The Department of Defense has removed mention of a campus demonstration at the University of California, Santa Cruz, from the TALON (Threat and Local Observation Notice) database, following recent efforts by UCSC Chancellor Denice D. Denton and members of California's congressional delegation.

Chancellor Denton advocated for change in Defense Department database

For more information, go to chancellor.ucsc.edu/pentagon
Denton was notified of the action in a letter co-signed by U.S. Senators Barbara Boxer and Dianne Feinstein, who noted they were "relieved to learn that Department of Defense regulations forbid retaining information on Americans engaged in constitutionally protected activities" and that the UCSC protest "had been removed from the TALON database."

The April 5, 2005, protest of military recruiters at a campus career fair had been listed as a "credible threat" on the database managed by the Pentagon's Counterintelligence Field Agency.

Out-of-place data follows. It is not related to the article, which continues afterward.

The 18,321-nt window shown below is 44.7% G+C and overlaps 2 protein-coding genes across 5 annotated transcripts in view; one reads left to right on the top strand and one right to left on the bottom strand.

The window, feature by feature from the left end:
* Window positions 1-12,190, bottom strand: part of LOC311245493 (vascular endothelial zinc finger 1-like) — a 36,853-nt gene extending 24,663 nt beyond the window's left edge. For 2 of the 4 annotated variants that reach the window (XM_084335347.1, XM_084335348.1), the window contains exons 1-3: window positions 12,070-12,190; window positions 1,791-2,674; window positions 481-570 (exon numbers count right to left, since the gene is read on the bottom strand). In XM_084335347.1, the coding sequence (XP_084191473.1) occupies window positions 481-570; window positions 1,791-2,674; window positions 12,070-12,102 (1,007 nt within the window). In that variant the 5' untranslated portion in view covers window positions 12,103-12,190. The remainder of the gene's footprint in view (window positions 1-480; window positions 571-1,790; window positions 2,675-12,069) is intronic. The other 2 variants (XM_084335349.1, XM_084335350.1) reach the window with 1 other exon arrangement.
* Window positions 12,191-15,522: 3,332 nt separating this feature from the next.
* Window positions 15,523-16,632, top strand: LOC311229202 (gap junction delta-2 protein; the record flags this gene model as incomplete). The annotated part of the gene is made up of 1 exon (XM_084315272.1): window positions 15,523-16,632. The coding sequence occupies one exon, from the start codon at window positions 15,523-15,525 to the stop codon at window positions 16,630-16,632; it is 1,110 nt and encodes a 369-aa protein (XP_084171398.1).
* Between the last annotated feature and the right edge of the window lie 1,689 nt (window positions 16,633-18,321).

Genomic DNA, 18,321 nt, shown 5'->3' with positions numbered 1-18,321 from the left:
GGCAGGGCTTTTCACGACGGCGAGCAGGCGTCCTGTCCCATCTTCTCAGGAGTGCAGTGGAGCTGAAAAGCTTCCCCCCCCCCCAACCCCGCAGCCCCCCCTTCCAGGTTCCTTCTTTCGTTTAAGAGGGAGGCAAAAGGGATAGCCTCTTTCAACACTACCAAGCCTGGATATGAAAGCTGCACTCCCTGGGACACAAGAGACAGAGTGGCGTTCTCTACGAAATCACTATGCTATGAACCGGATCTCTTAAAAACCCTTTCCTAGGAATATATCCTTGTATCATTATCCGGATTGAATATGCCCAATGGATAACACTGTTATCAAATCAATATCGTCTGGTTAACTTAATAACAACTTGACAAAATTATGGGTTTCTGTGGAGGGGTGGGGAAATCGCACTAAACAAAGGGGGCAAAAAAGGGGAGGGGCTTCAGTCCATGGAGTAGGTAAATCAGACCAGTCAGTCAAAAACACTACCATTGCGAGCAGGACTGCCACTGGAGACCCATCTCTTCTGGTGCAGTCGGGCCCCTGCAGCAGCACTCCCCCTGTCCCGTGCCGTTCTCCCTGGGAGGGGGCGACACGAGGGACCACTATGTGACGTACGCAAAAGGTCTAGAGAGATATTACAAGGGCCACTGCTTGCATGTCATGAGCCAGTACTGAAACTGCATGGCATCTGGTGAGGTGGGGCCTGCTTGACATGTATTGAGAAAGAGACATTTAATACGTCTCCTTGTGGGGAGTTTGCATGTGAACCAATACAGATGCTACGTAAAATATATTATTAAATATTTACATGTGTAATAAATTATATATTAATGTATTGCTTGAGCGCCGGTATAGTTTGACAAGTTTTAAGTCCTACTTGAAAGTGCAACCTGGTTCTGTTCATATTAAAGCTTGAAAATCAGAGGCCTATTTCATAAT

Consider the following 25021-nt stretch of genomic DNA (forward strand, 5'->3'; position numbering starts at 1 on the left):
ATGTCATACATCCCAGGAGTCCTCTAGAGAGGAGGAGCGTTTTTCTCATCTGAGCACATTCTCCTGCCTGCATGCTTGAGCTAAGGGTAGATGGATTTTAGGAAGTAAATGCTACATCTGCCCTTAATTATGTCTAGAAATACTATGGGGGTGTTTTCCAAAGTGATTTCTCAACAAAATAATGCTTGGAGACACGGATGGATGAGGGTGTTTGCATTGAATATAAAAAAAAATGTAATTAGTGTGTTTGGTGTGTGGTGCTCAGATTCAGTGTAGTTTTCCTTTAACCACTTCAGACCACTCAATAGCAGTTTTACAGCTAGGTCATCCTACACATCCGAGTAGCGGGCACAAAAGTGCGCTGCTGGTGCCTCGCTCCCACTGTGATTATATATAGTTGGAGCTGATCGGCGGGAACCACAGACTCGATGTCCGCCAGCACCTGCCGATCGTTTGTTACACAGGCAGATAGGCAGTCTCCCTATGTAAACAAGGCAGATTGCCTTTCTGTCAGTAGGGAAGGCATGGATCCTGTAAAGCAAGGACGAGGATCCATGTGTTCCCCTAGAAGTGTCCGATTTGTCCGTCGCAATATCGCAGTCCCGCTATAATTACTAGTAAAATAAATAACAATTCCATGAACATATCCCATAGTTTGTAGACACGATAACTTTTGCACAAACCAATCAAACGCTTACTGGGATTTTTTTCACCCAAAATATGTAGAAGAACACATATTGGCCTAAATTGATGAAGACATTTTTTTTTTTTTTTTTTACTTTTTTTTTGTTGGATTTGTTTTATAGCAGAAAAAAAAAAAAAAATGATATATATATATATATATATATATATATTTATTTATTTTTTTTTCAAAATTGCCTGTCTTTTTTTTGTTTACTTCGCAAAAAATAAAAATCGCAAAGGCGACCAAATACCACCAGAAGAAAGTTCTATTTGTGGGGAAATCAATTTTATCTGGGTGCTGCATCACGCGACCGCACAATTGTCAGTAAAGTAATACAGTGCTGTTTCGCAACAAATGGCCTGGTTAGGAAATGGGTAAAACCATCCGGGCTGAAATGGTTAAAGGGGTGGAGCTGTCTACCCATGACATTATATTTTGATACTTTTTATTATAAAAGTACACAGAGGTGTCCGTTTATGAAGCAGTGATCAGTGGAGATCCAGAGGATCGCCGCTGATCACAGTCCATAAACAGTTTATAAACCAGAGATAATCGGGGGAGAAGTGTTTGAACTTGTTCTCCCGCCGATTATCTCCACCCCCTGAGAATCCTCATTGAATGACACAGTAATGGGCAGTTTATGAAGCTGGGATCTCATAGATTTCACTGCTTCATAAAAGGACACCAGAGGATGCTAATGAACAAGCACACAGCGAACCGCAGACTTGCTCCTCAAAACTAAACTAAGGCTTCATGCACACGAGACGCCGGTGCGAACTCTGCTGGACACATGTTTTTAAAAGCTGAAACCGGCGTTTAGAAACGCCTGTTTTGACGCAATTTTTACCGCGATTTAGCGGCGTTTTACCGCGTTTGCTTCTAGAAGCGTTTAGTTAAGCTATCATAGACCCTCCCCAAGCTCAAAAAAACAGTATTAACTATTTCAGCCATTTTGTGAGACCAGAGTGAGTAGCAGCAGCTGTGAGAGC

After learning from news releases in December of the UCSC event's inclusion on the TALON database, Denton had challenged the listing and asked members of Congress to investigate, noting that "an environment of surveillance and intimidation threatens the core values of universities and of our nation."

The letter announcing the removal of the UCSC event from the TALON listing followed a meeting arranged by Senator Boxer in her Washington, D.C., office Jan. 31. Denton and Lt. Col. Gary Testut, representing the Pentagon, were among the attendees. Denton also expressed her concerns later that day in a meeting with Senator Feinstein.

In the letter to Chancellor Denton, Senators Boxer and Feinstein said that Undersecretary of Defense for Intelligence Stephen A. Cambone has initiated a "comprehensive review of the TALON program to determine if Department of Defense officials violated any regulations governing domestic counterintelligence efforts, and to ascertain whether changes to the program are necessary."

Chancellor Denton and David S. Kliger, campus provost and executive vice chancellor, said they will "continue to do everything in our power to ensure that First Amendment rights are protected on this campus and in our country. We have zero tolerance for violence and incivility, but we vigorously support free expression of opinions, including dissent. Such expressions are hallmarks of a democratic society and are integral to our vital teaching and learning community."

The UCSC protest was one of dozens of protests, demonstrations, and meetings--including one at a Quaker Meeting House in Lake Worth, Florida--around the country listed on the database and revealed in news reports in December.